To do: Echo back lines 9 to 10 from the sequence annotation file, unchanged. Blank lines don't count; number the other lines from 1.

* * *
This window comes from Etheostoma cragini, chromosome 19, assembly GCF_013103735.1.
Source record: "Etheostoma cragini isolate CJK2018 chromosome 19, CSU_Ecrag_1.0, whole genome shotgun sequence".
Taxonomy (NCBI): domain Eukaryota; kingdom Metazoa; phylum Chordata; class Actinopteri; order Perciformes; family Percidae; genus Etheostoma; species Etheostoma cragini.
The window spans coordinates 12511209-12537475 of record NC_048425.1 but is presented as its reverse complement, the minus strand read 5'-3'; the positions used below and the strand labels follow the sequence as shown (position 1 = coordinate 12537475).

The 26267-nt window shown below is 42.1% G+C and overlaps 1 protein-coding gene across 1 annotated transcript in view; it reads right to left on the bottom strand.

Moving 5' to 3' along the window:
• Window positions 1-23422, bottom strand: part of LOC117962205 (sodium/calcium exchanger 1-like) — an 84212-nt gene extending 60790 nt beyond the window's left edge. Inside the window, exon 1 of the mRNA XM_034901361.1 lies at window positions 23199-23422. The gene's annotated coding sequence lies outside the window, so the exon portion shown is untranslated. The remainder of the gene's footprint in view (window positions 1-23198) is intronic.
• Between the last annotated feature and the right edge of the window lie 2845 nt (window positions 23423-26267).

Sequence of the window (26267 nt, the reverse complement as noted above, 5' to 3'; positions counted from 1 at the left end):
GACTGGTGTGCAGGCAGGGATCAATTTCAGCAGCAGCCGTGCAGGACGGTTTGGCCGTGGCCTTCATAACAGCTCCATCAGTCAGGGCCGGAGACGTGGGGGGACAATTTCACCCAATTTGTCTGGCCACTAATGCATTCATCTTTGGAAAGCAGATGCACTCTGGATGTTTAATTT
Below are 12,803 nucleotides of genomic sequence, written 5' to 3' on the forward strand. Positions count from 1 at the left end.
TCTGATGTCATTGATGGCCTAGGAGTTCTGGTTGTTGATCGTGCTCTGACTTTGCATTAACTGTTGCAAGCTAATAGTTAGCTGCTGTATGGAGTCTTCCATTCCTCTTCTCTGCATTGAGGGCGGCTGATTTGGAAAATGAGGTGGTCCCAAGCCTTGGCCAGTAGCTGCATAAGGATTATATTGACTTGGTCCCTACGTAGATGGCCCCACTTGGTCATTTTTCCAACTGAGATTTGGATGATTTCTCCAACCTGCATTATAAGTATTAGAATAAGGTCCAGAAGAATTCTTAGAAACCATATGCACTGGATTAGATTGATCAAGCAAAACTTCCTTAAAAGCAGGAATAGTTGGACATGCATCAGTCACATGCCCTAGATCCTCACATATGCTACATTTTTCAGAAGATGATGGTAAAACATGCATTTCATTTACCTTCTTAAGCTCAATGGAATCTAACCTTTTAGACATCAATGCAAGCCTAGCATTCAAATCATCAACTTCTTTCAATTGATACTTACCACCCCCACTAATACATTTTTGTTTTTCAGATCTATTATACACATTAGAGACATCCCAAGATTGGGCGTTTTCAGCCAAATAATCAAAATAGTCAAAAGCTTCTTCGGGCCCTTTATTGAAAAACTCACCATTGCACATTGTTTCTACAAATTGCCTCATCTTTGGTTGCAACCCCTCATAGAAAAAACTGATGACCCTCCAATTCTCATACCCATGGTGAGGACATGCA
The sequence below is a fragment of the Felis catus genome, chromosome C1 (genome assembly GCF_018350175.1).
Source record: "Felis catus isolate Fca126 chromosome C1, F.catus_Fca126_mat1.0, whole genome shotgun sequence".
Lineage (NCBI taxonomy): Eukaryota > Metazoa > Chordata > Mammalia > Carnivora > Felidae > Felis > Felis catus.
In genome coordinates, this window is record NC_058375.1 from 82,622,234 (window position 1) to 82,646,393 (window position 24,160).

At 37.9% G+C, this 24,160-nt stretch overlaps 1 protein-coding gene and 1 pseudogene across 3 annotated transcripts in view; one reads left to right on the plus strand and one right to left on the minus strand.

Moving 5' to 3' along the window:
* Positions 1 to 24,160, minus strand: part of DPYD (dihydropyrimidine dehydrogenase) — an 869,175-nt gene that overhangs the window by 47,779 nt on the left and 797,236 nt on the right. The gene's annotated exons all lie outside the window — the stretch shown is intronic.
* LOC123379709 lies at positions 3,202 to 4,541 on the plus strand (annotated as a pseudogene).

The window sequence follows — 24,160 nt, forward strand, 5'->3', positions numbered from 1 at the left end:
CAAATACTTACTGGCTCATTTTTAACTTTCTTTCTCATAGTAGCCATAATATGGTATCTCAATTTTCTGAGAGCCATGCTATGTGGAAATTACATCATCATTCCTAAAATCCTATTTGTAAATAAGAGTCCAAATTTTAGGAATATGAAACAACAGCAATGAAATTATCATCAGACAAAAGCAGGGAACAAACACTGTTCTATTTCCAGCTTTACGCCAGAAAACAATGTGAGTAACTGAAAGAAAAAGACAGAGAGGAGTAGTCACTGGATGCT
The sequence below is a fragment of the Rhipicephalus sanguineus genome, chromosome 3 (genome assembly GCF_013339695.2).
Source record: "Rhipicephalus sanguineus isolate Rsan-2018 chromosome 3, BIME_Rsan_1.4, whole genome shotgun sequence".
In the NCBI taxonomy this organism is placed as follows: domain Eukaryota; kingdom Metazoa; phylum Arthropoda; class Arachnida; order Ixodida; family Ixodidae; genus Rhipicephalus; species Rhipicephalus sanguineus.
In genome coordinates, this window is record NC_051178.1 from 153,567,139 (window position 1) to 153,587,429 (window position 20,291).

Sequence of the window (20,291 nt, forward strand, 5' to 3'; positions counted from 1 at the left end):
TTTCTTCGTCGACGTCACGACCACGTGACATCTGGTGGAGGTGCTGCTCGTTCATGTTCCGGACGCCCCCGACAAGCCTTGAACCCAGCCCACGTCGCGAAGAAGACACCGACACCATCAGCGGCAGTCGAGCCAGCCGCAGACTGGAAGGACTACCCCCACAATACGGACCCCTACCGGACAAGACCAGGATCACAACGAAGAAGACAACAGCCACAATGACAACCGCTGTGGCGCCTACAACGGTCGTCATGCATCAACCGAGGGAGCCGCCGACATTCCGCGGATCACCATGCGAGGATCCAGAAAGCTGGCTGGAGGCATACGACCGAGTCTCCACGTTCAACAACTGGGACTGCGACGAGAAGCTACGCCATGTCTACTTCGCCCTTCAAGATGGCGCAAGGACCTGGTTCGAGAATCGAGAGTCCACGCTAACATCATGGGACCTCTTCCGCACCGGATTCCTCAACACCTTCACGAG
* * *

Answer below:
Sequence of the window (26267 nt, the reverse complement as noted above, 5' to 3'; positions counted from 1 at the left end):
GACTGGTGTGCAGGCAGGGATCAATTTCAGCAGCAGCCGTGCAGGACGGTTTGGCCGTGGCCTTCATAACAGCTCCATCAGTCAGGGCCGGAGACGTGGGGGGACAATTTCACCCAATTTGTCTGGCCACTAATGCATTCATCTTTGGAAAGCAGATGCACTCTGGATGTTTAATTT